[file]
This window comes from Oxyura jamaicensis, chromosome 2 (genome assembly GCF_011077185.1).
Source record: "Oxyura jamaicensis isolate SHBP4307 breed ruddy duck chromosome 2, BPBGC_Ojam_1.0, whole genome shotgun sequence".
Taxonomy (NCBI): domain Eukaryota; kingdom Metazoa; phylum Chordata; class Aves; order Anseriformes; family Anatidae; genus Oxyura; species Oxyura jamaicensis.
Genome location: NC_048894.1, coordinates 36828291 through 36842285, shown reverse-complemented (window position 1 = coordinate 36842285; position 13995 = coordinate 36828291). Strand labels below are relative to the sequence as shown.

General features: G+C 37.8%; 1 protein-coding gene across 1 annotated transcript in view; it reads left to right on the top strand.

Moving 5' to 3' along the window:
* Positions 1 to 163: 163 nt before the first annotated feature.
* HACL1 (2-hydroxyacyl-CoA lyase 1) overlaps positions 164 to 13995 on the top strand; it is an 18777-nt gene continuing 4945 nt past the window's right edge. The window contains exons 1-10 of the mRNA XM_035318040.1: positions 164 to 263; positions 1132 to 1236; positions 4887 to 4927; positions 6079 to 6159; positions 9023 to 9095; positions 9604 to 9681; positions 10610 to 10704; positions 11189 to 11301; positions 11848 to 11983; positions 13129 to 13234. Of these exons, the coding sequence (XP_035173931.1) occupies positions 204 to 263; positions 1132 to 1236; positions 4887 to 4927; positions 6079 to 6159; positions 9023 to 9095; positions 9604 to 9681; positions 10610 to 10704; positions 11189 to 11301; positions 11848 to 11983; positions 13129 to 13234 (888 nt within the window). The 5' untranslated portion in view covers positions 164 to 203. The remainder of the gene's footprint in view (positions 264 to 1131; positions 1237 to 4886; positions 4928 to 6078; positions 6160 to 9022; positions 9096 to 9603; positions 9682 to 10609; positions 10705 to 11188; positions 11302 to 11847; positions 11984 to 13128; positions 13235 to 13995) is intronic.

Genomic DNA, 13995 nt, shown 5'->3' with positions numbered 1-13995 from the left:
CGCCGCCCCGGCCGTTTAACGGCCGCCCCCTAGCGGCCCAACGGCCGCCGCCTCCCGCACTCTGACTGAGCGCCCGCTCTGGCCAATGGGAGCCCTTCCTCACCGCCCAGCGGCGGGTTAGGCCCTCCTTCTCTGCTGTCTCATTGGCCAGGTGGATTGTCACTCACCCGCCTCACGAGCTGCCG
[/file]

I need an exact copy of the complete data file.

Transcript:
This window comes from Oxyura jamaicensis, chromosome 2 (genome assembly GCF_011077185.1).
Source record: "Oxyura jamaicensis isolate SHBP4307 breed ruddy duck chromosome 2, BPBGC_Ojam_1.0, whole genome shotgun sequence".
Taxonomy (NCBI): domain Eukaryota; kingdom Metazoa; phylum Chordata; class Aves; order Anseriformes; family Anatidae; genus Oxyura; species Oxyura jamaicensis.
Genome location: NC_048894.1, coordinates 36828291 through 36842285, shown reverse-complemented (window position 1 = coordinate 36842285; position 13995 = coordinate 36828291). Strand labels below are relative to the sequence as shown.

General features: G+C 37.8%; 1 protein-coding gene across 1 annotated transcript in view; it reads left to right on the top strand.

Moving 5' to 3' along the window:
* Positions 1 to 163: 163 nt before the first annotated feature.
* HACL1 (2-hydroxyacyl-CoA lyase 1) overlaps positions 164 to 13995 on the top strand; it is an 18777-nt gene continuing 4945 nt past the window's right edge. The window contains exons 1-10 of the mRNA XM_035318040.1: positions 164 to 263; positions 1132 to 1236; positions 4887 to 4927; positions 6079 to 6159; positions 9023 to 9095; positions 9604 to 9681; positions 10610 to 10704; positions 11189 to 11301; positions 11848 to 11983; positions 13129 to 13234. Of these exons, the coding sequence (XP_035173931.1) occupies positions 204 to 263; positions 1132 to 1236; positions 4887 to 4927; positions 6079 to 6159; positions 9023 to 9095; positions 9604 to 9681; positions 10610 to 10704; positions 11189 to 11301; positions 11848 to 11983; positions 13129 to 13234 (888 nt within the window). The 5' untranslated portion in view covers positions 164 to 203. The remainder of the gene's footprint in view (positions 264 to 1131; positions 1237 to 4886; positions 4928 to 6078; positions 6160 to 9022; positions 9096 to 9603; positions 9682 to 10609; positions 10705 to 11188; positions 11302 to 11847; positions 11984 to 13128; positions 13235 to 13995) is intronic.

Genomic DNA, 13995 nt, shown 5'->3' with positions numbered 1-13995 from the left:
CGCCGCCCCGGCCGTTTAACGGCCGCCCCCTAGCGGCCCAACGGCCGCCGCCTCCCGCACTCTGACTGAGCGCCCGCTCTGGCCAATGGGAGCCCTTCCTCACCGCCCAGCGGCGGGTTAGGCCCTCCTTCTCTGCTGTCTCATTGGCCAGGTGGATTGTCACTCACCCGCCTCACGAGCTGCCG